The key result in this section is that temporary help work appears to substantially reduce the likelihood of a worker receiving public assistance or having low income a year later--sometimes by more than a third. The gains are particularly marked for at-risk workers.
For example, individuals who were not employed for both of the months in the initial period have an 18 percent chance of getting public assistance (28 percent if they are at risk), a 15 percent chance of Medicaid receipt (23 percent if at risk) and a 50 percent chance of being below 200 percent of the poverty level (74 percent if at risk). These odds drop substantially if an individual with similar characteristics were to go from nonemployment to temporary work. Public assistance receipt would drop by 19 percent (22 percent if at risk); Medicaid by 25 percent (29 percent if at risk) and the incidence of income below 200 percent of the poverty level by 18 percent (17 percent if at risk). This effect is more pronounced for individuals who move from regular employment to nonemployment as opposed to temporary work. Workers with similar characteristics who choose temporary work (rather than nonemployment) have substantially better outcomes a year later.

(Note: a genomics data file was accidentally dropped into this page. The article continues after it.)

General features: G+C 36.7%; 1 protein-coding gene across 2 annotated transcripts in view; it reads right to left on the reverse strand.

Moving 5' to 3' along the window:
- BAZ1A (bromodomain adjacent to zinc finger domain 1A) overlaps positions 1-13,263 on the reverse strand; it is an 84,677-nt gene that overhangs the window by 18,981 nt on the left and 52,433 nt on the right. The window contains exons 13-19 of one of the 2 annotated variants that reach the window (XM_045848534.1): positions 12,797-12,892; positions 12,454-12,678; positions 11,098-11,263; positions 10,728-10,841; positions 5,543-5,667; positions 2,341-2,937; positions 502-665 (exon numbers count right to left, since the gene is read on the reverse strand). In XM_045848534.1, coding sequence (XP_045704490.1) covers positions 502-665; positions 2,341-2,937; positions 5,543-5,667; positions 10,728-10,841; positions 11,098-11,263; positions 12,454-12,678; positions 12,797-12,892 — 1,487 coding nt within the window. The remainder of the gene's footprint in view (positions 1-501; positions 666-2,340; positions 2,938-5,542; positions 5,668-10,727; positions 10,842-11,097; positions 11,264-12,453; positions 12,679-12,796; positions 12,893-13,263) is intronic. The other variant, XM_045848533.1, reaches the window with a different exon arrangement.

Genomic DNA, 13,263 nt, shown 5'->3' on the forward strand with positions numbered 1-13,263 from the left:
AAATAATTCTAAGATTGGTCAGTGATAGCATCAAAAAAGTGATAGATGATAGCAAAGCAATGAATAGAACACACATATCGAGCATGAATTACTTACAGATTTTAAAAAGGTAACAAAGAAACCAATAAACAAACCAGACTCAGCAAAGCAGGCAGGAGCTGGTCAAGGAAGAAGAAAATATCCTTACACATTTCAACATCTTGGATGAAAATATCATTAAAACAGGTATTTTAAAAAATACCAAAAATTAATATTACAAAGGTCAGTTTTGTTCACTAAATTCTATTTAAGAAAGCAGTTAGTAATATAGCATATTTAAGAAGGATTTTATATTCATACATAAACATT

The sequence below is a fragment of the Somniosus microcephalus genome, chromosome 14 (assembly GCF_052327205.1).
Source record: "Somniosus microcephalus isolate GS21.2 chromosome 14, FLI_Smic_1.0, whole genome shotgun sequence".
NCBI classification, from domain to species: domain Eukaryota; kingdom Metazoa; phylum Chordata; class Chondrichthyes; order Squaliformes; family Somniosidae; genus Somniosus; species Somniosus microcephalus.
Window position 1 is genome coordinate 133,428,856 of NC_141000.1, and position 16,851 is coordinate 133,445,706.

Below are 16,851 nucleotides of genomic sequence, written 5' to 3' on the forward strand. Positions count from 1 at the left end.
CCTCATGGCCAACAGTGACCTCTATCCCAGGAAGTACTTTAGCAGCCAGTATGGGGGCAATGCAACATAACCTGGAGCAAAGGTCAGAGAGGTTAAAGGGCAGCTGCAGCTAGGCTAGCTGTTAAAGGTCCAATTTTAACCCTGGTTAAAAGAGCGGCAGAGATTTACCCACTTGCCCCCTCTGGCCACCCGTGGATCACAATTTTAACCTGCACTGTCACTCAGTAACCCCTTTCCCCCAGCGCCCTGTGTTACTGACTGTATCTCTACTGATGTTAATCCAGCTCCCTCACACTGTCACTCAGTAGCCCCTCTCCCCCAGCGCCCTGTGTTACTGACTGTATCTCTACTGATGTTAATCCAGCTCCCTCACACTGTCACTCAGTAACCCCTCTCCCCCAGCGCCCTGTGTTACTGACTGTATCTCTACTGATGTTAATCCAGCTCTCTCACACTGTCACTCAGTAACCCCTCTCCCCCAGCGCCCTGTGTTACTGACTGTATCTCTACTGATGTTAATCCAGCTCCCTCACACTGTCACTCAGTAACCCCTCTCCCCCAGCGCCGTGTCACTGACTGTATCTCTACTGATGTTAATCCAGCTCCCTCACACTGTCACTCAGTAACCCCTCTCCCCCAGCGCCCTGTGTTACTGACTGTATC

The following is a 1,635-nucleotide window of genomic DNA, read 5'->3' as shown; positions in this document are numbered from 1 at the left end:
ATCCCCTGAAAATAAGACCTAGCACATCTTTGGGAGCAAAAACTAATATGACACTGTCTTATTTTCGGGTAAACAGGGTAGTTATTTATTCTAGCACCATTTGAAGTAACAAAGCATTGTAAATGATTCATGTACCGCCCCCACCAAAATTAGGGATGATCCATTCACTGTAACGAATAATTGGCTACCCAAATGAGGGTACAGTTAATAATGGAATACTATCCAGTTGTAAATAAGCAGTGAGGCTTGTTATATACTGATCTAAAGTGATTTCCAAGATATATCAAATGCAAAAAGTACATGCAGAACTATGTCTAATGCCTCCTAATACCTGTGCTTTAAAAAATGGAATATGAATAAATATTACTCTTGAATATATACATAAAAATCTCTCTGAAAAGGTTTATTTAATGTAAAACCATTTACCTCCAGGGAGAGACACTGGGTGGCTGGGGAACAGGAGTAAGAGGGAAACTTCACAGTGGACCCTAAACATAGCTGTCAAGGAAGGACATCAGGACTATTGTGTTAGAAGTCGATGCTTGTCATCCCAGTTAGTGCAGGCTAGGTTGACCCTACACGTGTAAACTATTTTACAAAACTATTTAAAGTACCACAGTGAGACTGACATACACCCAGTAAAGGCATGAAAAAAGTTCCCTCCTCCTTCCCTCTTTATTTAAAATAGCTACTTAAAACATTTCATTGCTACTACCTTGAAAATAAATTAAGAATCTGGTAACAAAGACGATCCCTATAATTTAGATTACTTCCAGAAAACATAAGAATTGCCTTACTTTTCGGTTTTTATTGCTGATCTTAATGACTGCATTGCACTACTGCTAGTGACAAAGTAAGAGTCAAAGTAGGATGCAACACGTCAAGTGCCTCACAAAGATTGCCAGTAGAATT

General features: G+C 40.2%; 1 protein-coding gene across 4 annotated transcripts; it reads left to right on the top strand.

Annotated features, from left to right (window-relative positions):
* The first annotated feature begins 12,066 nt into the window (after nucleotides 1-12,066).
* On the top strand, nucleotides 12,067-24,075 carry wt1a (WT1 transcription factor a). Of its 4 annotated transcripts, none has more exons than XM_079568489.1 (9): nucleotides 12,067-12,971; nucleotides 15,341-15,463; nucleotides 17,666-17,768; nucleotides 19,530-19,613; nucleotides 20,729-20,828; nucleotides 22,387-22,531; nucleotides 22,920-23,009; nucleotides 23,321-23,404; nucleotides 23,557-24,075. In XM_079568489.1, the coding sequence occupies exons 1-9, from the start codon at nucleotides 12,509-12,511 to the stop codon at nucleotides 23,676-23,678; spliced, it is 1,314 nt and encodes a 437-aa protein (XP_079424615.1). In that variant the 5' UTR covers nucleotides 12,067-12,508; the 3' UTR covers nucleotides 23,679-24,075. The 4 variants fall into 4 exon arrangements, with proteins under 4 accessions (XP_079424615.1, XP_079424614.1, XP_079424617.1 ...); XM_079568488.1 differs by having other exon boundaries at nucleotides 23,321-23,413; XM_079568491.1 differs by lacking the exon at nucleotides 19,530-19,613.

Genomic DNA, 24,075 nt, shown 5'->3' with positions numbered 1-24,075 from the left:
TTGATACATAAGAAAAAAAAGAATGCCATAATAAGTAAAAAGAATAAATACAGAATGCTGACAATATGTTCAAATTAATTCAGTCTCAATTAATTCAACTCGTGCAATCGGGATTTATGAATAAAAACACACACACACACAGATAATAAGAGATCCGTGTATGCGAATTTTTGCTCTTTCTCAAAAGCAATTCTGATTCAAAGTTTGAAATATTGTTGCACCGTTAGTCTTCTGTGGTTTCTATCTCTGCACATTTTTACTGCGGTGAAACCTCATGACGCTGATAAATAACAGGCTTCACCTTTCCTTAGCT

56. We define at risk as 200 percent of the federal poverty level rather than 150 percent (our definition of at risk for the CPS analysis). The higher cutoff is used here to ensure the sample size is adequate for analysis.
57. Although the results that are presented here reflect the simple quintile approach discussed in the previous section, the results are substantively unchanged when additional controls are added, or when a difference-in-difference approach is used.
58. The predicted probability for temporary workers can be calculated from Table 4.1 by taking the estimated probability of .345 for the comparison group plus the temporary worker differential of .336.
59. The differences in average hours worked between those who left employment and those who remained employed partially reflects the difference in employment rates a year later for the two groups.